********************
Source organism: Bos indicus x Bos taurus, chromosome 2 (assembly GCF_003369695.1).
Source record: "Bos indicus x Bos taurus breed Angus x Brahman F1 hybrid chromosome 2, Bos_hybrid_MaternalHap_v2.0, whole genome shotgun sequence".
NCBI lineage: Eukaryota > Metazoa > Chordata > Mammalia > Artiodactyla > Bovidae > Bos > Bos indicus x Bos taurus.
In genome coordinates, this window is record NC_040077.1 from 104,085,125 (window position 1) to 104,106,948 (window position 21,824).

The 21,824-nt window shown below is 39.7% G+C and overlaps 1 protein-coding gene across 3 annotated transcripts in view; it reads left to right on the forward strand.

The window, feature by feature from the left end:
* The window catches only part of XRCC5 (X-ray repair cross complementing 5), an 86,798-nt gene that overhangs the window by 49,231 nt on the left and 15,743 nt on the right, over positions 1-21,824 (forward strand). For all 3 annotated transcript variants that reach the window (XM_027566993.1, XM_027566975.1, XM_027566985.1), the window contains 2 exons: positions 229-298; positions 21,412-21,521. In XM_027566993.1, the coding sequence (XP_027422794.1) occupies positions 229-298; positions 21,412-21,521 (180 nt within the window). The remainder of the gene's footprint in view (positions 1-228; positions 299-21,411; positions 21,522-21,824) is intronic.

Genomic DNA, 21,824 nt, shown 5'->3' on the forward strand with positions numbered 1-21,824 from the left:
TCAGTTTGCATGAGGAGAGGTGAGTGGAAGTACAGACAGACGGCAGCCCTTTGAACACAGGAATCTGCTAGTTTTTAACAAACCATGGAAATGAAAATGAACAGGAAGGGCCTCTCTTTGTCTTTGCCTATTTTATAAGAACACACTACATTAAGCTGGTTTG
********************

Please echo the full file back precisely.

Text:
Source organism: Bos indicus x Bos taurus, chromosome 2 (assembly GCF_003369695.1).
Source record: "Bos indicus x Bos taurus breed Angus x Brahman F1 hybrid chromosome 2, Bos_hybrid_MaternalHap_v2.0, whole genome shotgun sequence".
NCBI lineage: Eukaryota > Metazoa > Chordata > Mammalia > Artiodactyla > Bovidae > Bos > Bos indicus x Bos taurus.
In genome coordinates, this window is record NC_040077.1 from 104,085,125 (window position 1) to 104,106,948 (window position 21,824).

The 21,824-nt window shown below is 39.7% G+C and overlaps 1 protein-coding gene across 3 annotated transcripts in view; it reads left to right on the forward strand.

The window, feature by feature from the left end:
* The window catches only part of XRCC5 (X-ray repair cross complementing 5), an 86,798-nt gene that overhangs the window by 49,231 nt on the left and 15,743 nt on the right, over positions 1-21,824 (forward strand). For all 3 annotated transcript variants that reach the window (XM_027566993.1, XM_027566975.1, XM_027566985.1), the window contains 2 exons: positions 229-298; positions 21,412-21,521. In XM_027566993.1, the coding sequence (XP_027422794.1) occupies positions 229-298; positions 21,412-21,521 (180 nt within the window). The remainder of the gene's footprint in view (positions 1-228; positions 299-21,411; positions 21,522-21,824) is intronic.

Genomic DNA, 21,824 nt, shown 5'->3' on the forward strand with positions numbered 1-21,824 from the left:
TCAGTTTGCATGAGGAGAGGTGAGTGGAAGTACAGACAGACGGCAGCCCTTTGAACACAGGAATCTGCTAGTTTTTAACAAACCATGGAAATGAAAATGAACAGGAAGGGCCTCTCTTTGTCTTTGCCTATTTTATAAGAACACACTACATTAAGCTGGTTTG